According to a big load of cockwomble, the third Monday of January in the Northern Hemisphere is 'the most depressing day of the year'. Blue Monday is a concept that was given legs by a holiday company called Sky Travel who had dug up a press release from a tutor called Cliff Arnall at Cardiff University who invented an equation to prove its existence. The formula for Blue Monday went along the lines of - excessive Christmas debts + bad weather + failed New Year's resolutions = depression. I wonder what could possibly happen if a holiday company told people they were scientifically depressed and suggested booking a trip?
Blue Monday is now firmly established in culture as a terrible day for all mankind. We are warned in the press at the start of January that it's coming and given advice and tactics to prepare ourselves and stop the headlong descent into a quagmire of depression.
Influencing people's mindset in such a negative way using a powerful tool like the media is not only stupid but downright irresponsible. The Mirror online advised people on the 11 Jan this year to book Blue Monday off work and "cry quietly into a tub of something with a high sugar and fat content". A picture of a giant pot of Ben and Jerry's was provided next to the article should you be stuck for ideas. If I have broken my New Year's healthy resolutions, this sage advice would surely mean that there would be a Turd Brown Tuesday straight after Blue Monday? Of course, you will get different perspectives on Blue Monday depending on which newspaper you read, The Guardian and Independent have always pulled it apart and The Sun responsibly acknowledges that anyone feeling truly depressed should seek medical help.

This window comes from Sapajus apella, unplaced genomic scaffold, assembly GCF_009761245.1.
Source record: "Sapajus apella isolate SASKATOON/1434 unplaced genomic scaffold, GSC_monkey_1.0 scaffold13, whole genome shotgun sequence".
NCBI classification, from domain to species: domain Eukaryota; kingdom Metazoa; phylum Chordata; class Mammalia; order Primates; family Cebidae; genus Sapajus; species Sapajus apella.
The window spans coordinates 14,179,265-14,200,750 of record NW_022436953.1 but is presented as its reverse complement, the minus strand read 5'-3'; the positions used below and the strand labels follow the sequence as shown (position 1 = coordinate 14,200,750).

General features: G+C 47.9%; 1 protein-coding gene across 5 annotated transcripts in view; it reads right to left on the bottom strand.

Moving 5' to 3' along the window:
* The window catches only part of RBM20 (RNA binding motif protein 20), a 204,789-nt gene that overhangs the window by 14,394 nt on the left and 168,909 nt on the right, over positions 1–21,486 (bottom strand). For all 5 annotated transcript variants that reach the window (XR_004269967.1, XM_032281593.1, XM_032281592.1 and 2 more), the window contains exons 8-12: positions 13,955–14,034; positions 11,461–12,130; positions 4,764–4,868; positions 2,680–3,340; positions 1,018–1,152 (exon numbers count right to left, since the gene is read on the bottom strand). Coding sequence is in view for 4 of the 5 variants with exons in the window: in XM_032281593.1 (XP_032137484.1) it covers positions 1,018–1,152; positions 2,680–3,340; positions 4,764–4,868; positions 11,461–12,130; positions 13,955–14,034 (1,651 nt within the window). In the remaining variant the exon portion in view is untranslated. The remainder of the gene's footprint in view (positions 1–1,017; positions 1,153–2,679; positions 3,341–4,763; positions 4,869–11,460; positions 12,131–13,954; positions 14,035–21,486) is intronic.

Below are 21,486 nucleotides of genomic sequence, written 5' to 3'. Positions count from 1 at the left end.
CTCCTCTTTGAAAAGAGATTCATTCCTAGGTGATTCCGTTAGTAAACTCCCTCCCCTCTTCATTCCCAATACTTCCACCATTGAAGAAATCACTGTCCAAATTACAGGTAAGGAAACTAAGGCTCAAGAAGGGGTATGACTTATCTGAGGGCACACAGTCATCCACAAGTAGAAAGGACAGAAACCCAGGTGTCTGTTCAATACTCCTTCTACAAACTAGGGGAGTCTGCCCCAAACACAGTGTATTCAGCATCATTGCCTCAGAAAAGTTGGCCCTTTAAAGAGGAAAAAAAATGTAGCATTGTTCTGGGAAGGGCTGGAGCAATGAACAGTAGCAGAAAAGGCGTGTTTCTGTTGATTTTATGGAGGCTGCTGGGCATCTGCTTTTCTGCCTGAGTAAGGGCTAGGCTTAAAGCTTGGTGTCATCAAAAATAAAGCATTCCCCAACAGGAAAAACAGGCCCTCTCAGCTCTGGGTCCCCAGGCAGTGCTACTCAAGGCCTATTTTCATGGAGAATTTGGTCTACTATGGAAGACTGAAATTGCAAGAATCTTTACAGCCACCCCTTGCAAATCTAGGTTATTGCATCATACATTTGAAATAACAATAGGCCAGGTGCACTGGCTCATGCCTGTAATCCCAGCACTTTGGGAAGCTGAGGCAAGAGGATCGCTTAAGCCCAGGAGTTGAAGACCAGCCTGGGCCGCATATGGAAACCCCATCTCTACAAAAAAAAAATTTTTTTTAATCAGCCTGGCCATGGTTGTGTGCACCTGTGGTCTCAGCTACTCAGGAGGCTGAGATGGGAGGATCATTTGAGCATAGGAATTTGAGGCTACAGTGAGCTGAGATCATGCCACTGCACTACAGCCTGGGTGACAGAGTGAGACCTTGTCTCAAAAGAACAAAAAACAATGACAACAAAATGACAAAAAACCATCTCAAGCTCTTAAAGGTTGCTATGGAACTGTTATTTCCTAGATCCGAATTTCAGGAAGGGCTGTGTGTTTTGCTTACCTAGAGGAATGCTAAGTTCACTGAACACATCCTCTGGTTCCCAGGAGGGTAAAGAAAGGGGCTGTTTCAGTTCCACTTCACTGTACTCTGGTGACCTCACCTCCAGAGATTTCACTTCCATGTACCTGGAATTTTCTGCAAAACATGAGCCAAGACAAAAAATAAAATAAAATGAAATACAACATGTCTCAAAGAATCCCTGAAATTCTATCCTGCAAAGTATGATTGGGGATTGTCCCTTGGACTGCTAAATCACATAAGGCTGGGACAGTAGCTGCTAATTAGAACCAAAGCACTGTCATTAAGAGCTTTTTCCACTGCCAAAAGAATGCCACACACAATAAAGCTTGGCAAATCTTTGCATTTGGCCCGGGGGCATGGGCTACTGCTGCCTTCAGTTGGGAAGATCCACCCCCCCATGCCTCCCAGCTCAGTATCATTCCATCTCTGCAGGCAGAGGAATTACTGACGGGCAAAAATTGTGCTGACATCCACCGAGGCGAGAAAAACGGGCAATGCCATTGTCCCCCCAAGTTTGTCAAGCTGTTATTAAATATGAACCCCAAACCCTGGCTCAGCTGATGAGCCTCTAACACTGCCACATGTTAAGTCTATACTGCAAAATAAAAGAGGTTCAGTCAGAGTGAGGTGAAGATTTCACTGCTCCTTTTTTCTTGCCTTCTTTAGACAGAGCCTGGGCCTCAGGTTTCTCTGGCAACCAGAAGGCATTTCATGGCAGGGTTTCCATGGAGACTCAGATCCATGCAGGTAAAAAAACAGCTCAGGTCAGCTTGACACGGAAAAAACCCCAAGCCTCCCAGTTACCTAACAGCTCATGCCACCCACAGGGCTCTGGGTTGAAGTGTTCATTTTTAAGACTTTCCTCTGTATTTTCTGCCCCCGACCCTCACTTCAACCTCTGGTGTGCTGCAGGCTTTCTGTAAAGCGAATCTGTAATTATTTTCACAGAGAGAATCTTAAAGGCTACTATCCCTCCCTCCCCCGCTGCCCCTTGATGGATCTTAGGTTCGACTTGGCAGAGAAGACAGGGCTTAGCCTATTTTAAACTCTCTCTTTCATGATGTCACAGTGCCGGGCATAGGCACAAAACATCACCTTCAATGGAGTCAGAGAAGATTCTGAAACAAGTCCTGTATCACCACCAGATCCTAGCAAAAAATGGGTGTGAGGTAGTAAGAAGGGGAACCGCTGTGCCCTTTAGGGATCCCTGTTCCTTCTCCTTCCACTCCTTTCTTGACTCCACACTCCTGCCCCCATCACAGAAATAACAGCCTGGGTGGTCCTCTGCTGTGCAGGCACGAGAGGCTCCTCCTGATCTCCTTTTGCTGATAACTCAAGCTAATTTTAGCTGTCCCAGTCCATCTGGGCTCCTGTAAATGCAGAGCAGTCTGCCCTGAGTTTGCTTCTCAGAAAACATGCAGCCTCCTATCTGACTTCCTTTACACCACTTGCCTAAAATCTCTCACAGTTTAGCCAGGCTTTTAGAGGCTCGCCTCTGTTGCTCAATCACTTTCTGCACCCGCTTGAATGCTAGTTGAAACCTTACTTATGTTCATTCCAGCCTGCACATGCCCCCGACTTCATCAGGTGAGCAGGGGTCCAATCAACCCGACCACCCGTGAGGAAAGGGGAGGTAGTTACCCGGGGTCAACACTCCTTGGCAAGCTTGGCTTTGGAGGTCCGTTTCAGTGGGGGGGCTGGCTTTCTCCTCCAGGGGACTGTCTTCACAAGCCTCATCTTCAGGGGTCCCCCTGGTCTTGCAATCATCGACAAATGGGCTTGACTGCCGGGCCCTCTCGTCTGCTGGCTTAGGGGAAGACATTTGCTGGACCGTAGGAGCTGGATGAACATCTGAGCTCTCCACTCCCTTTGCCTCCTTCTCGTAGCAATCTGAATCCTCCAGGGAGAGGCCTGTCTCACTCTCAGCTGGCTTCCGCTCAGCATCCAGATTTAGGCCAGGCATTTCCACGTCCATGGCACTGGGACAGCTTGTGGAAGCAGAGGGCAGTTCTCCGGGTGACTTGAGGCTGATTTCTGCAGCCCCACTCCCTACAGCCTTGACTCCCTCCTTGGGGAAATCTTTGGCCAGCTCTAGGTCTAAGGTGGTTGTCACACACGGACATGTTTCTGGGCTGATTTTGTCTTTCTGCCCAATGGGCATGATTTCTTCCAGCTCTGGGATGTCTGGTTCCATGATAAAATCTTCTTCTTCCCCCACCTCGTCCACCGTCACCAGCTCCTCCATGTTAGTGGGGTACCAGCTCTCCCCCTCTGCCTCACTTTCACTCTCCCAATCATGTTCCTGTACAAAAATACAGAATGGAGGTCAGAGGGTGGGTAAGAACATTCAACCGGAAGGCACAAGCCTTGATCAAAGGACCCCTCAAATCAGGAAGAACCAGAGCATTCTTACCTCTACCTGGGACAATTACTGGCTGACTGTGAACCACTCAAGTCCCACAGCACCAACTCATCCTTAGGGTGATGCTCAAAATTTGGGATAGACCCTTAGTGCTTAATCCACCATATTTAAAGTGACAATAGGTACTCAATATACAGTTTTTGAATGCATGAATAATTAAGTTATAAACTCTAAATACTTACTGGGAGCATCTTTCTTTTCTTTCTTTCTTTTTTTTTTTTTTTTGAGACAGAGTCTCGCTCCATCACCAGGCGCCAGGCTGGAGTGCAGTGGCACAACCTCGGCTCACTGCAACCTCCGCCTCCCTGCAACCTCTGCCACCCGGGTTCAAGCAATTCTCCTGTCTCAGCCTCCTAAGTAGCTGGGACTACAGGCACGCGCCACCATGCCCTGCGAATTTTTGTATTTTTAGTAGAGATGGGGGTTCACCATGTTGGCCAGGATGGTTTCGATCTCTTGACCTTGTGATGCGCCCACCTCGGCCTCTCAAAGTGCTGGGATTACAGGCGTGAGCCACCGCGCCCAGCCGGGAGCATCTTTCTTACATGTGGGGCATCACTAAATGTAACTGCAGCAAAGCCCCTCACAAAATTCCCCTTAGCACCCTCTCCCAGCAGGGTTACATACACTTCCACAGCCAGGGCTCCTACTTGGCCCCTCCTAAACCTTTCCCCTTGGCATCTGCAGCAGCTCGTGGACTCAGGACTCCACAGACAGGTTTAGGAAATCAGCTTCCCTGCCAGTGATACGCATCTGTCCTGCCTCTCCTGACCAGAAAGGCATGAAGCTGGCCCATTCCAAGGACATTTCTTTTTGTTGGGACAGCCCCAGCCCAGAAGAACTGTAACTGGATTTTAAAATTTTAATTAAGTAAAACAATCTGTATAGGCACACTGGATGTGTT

Creating and perpetuating a phantom construct of depression is actually extremely damaging to those who suffer with it. The mental health charity MIND describes Blue Monday as 'dangerously misleading'. A statement on their website points out that 'depression doesn't care what date it is'; for those who suffer with it, any day can be blue. They also state that the term enhances the belief that depression is simply 'feeling a bit down' when in reality it is a serious mental health condition. MIND actively campaigns to challenge Blue Monday each year and urges us all to get the hashtag #blueanyday trending instead.
Not only are we all terribly depressed on Blue Monday, but we all need to buy stuff to make us feel better. Brands will not only push holidays on us, but will also ruthlessly promote anything and everything from new mobile phones to steam mops. Poundland tweeted cute pics of kittens on last year's BM to 'cheer us up' and get us sharing stories of what makes us happy. Aren't they nice? Except it was bad enough that I was told I was depressed without needing to go and stock up on material goods too. Plus, I am confused by the mixed messages. I thought I was depressed because I had debts from Christmas, but now I have to buy more things?
Personally, I can think of a lot more days that are well more depressing than Monday 16th January. The formula for my most depressing day would go along the lines of - anniversary of important person's death + day before payday + deceased's birthday = February 26th. As I will definitely be depressed on this day, I'd prefer not to have a warm-up a month earlier.
Funnily enough, the same Arnall dude also used his non-robust science formula to calculate when we are most happiest; turns out it's around the middle of June. I don't remember seeing any news coverage of a 'most joyful day of the year' though. Perhaps it could be called Yellow Saturday? Being told to expect happiness would surely be better than being told to expect doom? Or maybe we could not be told how to feel at all?